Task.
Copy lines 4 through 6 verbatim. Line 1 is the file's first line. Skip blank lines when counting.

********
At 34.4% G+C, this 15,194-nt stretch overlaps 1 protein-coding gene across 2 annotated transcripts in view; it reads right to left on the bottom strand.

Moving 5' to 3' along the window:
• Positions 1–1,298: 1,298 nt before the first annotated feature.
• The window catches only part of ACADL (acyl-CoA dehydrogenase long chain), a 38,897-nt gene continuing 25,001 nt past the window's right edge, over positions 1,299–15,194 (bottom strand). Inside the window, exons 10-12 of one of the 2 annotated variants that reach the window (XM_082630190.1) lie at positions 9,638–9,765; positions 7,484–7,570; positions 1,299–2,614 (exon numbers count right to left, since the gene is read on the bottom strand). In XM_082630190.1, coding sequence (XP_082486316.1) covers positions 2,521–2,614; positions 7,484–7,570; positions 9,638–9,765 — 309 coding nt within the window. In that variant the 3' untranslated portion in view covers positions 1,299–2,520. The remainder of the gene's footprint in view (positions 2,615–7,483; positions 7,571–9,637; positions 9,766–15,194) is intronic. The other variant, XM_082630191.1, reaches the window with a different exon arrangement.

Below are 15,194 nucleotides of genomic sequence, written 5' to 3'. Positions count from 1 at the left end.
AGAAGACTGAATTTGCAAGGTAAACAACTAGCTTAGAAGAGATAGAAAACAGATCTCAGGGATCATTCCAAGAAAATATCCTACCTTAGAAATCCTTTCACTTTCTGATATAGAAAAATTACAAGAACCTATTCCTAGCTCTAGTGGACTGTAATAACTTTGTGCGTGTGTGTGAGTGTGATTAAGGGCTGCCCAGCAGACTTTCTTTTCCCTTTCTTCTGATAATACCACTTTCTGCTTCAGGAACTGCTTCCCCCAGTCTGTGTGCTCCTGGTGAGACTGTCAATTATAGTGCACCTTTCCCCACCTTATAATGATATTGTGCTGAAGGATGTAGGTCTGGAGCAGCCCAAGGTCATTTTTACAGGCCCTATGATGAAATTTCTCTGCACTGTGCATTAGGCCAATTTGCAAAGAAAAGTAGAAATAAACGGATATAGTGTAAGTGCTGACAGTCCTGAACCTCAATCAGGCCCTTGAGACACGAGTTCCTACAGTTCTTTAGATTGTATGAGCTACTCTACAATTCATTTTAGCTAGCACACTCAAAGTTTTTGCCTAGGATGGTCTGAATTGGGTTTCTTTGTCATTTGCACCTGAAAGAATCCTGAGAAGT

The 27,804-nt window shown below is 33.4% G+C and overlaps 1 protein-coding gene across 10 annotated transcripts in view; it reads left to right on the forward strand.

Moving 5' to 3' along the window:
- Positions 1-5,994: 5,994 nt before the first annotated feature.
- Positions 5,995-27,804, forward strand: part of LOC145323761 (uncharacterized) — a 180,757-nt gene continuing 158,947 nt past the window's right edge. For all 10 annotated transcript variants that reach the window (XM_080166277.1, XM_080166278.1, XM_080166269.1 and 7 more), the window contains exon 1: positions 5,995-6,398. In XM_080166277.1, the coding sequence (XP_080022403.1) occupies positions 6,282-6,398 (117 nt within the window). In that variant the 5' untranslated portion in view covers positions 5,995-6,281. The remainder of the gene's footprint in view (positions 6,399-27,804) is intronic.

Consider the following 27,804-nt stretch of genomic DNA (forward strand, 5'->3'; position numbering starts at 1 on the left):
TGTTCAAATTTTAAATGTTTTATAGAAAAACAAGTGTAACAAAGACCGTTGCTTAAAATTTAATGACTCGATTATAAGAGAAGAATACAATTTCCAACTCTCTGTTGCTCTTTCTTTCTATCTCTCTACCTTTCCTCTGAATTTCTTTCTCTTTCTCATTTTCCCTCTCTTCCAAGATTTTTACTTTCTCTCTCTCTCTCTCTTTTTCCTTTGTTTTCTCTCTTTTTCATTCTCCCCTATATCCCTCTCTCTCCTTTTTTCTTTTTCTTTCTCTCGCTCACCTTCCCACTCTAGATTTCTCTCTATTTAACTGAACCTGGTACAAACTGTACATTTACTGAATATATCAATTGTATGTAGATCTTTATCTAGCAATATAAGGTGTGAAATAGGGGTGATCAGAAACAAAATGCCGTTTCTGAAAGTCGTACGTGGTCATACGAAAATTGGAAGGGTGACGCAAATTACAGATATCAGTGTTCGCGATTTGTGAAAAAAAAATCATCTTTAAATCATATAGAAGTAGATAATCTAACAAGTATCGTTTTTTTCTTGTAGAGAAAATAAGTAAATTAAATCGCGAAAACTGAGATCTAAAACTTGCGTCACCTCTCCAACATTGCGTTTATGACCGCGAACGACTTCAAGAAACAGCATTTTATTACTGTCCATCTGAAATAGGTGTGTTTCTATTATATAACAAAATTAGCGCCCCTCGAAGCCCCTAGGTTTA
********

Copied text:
• The window catches only part of ACADL (acyl-CoA dehydrogenase long chain), a 38,897-nt gene continuing 25,001 nt past the window's right edge, over positions 1,299–15,194 (bottom strand). Inside the window, exons 10-12 of one of the 2 annotated variants that reach the window (XM_082630190.1) lie at positions 9,638–9,765; positions 7,484–7,570; positions 1,299–2,614 (exon numbers count right to left, since the gene is read on the bottom strand). In XM_082630190.1, coding sequence (XP_082486316.1) covers positions 2,521–2,614; positions 7,484–7,570; positions 9,638–9,765 — 309 coding nt within the window. In that variant the 3' untranslated portion in view covers positions 1,299–2,520. The remainder of the gene's footprint in view (positions 2,615–7,483; positions 7,571–9,637; positions 9,766–15,194) is intronic. The other variant, XM_082630191.1, reaches the window with a different exon arrangement.

Below are 15,194 nucleotides of genomic sequence, written 5' to 3'. Positions count from 1 at the left end.
AGAAGACTGAATTTGCAAGGTAAACAACTAGCTTAGAAGAGATAGAAAACAGATCTCAGGGATCATTCCAAGAAAATATCCTACCTTAGAAATCCTTTCACTTTCTGATATAGAAAAATTACAAGAACCTATTCCTAGCTCTAGTGGACTGTAATAACTTTGTGCGTGTGTGTGAGTGTGATTAAGGGCTGCCCAGCAGACTTTCTTTTCCCTTTCTTCTGATAATACCACTTTCTGCTTCAGGAACTGCTTCCCCCAGTCTGTGTGCTCCTGGTGAGACTGTCAATTATAGTGCACCTTTCCCCACCTTATAATGATATTGTGCTGAAGGATGTAGGTCTGGAGCAGCCCAAGGTCATTTTTACAGGCCCTATGATGAAATTTCTCTGCACTGTGCATTAGGCCAATTTGCAAAGAAAAGTAGAAATAAACGGATATAGTGTAAGTGCTGACAGTCCTGAACCTCAATCAGGCCCTTGAGACACGAGTTCCTACAGTTCTTTAGATTGTATGAGCTACTCTACAATTCATTTTAGCTAGCACACTCAAAGTTTTTGCCTAGGATGGTCTGAATTGGGTTTCTTTGTCATTTGCACCTGAAAGAATCCTGAGAAGT